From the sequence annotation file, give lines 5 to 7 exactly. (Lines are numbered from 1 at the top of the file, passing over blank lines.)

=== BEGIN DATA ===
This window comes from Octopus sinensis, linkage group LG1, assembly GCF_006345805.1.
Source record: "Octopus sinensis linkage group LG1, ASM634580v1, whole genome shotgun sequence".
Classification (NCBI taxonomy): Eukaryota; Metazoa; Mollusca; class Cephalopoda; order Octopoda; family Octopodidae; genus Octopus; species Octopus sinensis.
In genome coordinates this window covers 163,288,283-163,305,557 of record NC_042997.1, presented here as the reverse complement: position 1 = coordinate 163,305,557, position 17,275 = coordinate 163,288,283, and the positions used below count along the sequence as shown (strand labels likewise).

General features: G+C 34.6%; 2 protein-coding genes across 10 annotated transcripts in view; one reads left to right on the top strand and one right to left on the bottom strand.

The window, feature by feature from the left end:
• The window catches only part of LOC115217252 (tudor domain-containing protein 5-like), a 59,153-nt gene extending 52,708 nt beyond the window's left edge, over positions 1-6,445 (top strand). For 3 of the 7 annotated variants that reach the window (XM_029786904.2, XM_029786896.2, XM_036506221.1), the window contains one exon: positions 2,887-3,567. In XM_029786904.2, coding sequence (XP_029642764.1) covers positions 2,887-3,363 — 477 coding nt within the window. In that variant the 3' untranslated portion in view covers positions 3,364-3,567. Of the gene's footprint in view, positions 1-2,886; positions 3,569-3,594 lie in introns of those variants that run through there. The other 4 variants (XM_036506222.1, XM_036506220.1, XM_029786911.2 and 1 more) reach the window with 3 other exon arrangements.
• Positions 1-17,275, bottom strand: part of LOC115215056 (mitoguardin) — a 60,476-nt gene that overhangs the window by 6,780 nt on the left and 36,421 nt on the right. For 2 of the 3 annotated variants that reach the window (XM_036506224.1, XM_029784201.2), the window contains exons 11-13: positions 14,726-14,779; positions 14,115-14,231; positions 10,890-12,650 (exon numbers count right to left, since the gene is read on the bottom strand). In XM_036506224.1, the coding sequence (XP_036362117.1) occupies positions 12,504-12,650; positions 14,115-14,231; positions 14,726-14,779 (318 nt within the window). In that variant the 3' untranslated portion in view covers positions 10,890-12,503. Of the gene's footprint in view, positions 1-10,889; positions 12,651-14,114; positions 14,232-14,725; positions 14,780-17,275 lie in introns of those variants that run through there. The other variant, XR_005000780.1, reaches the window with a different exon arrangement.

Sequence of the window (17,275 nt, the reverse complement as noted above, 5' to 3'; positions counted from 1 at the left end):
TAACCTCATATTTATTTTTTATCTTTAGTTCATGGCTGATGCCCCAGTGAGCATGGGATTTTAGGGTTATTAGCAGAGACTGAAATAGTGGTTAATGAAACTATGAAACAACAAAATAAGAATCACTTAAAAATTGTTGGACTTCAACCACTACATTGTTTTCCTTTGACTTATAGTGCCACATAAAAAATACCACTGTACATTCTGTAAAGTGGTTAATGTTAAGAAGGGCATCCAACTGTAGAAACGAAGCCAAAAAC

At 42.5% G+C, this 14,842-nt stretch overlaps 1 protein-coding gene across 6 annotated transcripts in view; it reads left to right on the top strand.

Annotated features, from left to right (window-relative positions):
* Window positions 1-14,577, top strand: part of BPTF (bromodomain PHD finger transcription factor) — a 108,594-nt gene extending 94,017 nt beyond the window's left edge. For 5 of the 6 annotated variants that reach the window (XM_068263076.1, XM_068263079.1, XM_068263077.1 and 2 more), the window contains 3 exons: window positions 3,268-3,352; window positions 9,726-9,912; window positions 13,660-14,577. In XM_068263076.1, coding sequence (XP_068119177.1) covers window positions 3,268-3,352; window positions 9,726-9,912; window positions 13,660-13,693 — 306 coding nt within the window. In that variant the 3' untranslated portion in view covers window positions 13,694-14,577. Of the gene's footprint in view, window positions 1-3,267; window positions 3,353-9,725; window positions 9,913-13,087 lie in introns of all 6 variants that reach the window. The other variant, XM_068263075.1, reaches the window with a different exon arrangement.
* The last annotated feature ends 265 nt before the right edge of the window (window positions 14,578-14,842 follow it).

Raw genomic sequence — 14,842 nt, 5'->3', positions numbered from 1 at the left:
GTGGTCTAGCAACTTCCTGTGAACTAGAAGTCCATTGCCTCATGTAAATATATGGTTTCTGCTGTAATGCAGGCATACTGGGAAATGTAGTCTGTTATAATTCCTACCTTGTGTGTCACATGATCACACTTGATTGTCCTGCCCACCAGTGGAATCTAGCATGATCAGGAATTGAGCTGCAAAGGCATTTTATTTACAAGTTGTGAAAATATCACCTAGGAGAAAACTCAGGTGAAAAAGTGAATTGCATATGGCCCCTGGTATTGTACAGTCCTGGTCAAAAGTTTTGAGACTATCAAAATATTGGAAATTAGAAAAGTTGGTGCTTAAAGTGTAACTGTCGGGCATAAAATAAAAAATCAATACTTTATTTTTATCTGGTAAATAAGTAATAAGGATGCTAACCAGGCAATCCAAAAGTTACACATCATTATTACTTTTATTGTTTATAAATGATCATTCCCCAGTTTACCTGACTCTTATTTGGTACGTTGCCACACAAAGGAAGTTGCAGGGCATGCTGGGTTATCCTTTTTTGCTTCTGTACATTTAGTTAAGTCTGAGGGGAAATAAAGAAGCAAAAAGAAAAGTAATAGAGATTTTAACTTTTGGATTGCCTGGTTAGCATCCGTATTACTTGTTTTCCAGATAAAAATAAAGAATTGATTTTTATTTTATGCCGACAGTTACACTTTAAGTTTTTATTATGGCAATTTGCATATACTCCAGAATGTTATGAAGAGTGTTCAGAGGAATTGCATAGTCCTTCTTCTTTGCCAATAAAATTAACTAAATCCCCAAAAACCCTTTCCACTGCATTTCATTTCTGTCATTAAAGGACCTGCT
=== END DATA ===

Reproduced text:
General features: G+C 34.6%; 2 protein-coding genes across 10 annotated transcripts in view; one reads left to right on the top strand and one right to left on the bottom strand.

The window, feature by feature from the left end:
• The window catches only part of LOC115217252 (tudor domain-containing protein 5-like), a 59,153-nt gene extending 52,708 nt beyond the window's left edge, over positions 1-6,445 (top strand). For 3 of the 7 annotated variants that reach the window (XM_029786904.2, XM_029786896.2, XM_036506221.1), the window contains one exon: positions 2,887-3,567. In XM_029786904.2, coding sequence (XP_029642764.1) covers positions 2,887-3,363 — 477 coding nt within the window. In that variant the 3' untranslated portion in view covers positions 3,364-3,567. Of the gene's footprint in view, positions 1-2,886; positions 3,569-3,594 lie in introns of those variants that run through there. The other 4 variants (XM_036506222.1, XM_036506220.1, XM_029786911.2 and 1 more) reach the window with 3 other exon arrangements.